Last year, my colleagues and I interviewed sexual and gender minority youth from across Japan to learn about their experiences at school. The information we documented was harrowing: harassment and bullying colored the lives of many of the youth we met. Many had dropped out of school. The report we published in May shed light on this often-silenced minority and called on the government to make changes to protect them.
With Japan’s national curriculum under review this year, the government has a once-in-a-decade opportunity to improve the situation.
For example, while both the elementary school and junior high school health curricula instruct that children, as they grow, “naturally develop an attraction to the opposite sex,” there is no reference to homosexuality or transgender people. This should be revised to instruct that attraction to same-sex people, and development of gender identity are natural variations of human life.
One message we heard from LGBT youth, their friends, and their teachers was nearly unanimous: Japan’s youth want to learn facts about sexual orientation and gender identity in the classroom – and not from stereotyped news reports or anti-gay slurs. “The Ministry of Education needs to mandate knowledge,” a teacher in Tokyo told us.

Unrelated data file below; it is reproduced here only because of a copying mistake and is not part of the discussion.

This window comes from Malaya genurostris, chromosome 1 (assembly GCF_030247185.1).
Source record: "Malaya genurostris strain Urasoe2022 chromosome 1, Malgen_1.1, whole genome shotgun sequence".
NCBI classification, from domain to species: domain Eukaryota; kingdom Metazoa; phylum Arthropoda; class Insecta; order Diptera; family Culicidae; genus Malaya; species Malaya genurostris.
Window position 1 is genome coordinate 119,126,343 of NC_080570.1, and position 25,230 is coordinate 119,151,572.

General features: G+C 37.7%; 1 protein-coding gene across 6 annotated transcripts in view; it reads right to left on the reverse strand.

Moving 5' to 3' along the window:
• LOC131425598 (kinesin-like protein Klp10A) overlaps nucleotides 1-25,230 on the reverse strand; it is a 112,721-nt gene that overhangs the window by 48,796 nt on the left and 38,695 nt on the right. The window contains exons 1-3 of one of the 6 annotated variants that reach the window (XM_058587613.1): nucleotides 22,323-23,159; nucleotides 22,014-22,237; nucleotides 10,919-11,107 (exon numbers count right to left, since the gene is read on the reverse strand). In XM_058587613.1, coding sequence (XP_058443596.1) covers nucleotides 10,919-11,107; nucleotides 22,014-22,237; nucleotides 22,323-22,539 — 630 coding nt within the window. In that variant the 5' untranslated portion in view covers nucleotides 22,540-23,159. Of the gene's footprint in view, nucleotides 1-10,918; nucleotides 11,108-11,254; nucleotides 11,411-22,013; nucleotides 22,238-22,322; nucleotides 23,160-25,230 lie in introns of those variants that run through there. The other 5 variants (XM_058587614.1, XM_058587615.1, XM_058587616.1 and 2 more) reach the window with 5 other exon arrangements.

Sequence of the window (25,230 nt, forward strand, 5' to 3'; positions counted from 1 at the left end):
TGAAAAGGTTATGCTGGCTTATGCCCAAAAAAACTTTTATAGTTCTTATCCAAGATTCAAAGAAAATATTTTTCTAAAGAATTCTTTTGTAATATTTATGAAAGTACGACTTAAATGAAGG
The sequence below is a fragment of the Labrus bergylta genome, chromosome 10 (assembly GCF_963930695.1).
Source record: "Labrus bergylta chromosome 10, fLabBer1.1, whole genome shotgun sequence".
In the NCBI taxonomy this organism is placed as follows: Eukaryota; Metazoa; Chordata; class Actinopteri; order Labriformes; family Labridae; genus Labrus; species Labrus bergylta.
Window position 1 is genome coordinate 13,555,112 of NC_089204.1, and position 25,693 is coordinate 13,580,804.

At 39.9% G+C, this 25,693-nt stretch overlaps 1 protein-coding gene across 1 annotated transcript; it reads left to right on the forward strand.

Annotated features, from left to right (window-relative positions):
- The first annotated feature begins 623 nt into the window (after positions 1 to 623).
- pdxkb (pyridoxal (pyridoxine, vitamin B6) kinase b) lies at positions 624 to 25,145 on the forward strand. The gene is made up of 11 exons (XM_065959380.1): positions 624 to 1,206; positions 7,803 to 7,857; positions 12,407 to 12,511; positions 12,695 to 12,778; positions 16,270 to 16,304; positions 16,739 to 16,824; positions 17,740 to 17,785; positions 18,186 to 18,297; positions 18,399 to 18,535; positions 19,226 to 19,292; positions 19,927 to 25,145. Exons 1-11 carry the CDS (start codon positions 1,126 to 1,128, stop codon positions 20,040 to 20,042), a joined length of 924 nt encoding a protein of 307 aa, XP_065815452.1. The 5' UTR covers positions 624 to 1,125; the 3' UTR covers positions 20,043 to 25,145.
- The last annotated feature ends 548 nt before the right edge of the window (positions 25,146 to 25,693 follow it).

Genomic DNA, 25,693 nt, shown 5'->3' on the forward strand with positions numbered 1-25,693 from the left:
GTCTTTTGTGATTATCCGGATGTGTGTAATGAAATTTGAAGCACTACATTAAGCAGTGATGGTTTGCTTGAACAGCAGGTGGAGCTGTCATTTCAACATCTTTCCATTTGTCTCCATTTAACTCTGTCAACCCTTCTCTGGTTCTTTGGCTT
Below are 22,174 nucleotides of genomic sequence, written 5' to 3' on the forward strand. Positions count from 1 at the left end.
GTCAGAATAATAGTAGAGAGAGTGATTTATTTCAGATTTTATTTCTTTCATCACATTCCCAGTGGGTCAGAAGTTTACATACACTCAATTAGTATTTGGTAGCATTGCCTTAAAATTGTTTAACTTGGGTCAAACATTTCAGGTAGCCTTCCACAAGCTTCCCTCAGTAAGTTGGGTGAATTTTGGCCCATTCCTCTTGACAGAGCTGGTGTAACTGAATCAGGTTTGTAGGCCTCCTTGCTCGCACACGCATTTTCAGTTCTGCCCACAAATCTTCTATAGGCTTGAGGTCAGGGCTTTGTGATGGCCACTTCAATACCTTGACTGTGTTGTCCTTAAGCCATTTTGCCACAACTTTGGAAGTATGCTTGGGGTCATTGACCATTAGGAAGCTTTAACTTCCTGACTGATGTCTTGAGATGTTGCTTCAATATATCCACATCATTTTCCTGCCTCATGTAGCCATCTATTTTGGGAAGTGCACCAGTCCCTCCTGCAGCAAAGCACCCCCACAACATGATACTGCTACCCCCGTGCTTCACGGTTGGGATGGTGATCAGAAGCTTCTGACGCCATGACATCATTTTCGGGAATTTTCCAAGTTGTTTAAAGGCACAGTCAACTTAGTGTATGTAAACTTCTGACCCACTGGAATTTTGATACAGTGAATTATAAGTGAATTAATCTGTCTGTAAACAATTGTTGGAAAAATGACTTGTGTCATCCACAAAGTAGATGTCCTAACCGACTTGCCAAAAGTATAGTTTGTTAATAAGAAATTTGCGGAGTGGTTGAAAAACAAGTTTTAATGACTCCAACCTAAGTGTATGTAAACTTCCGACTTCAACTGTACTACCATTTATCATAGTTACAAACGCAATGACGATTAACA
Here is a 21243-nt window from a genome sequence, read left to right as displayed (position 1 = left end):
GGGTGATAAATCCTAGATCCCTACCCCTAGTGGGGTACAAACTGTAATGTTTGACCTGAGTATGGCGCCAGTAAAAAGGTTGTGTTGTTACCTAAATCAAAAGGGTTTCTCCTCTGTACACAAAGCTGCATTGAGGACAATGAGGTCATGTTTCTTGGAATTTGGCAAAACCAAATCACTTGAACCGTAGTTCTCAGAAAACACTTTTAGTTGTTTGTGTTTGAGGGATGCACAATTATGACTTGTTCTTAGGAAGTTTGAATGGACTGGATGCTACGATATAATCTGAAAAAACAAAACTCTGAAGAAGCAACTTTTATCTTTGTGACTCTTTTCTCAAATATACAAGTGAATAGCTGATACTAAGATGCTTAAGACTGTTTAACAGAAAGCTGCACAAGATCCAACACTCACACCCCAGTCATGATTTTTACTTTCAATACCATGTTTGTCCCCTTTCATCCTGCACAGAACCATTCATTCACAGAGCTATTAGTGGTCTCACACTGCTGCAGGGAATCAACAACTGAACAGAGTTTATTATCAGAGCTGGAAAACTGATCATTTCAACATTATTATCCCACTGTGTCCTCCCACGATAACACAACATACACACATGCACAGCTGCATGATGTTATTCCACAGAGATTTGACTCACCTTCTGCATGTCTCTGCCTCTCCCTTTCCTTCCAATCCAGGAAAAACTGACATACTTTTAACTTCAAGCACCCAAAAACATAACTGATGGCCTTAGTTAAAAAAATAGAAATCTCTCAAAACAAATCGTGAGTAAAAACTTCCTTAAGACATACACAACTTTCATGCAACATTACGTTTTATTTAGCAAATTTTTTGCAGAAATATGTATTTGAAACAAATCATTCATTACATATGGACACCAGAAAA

The Ministry of Education has already taken some steps. In its April 2016 “Guidebook for Teachers,” the ministry signaled a promising move toward inclusive education, stating: “It is possible that gender identity and sexual orientation are touched upon as part of human rights education.” The following month, Japan, along with the United States and the Netherlands, led a UNESCO conference on LGBT student bullying – demonstrating the government’s international leadership on making schools safe for all students.
While these are promising gestures, the government should use the current 2016 curriculum revision process as an opportunity to make concrete progress toward protecting all students.
Japanese students told Human Rights Watch that because of a lack of an LGBT-inclusive curriculum, the information they received from teachers about LGBT people was inaccurate, sometimes bigoted, and based entirely on teachers’ personal views of sexuality rather than science or human rights. Between 2011 and 2013, Professor Yasuharu Hidaka surveyed nearly 6,000 teachers who taught kindergarten through high school across five municipalities. He found that between 63 and 73 percent of respondents indicated they thought LGBT issues should be included in the curriculum.
Japan’s government should now take the step of amending the national curriculum to make LGBT topics standardized and mandatory, rather than optional.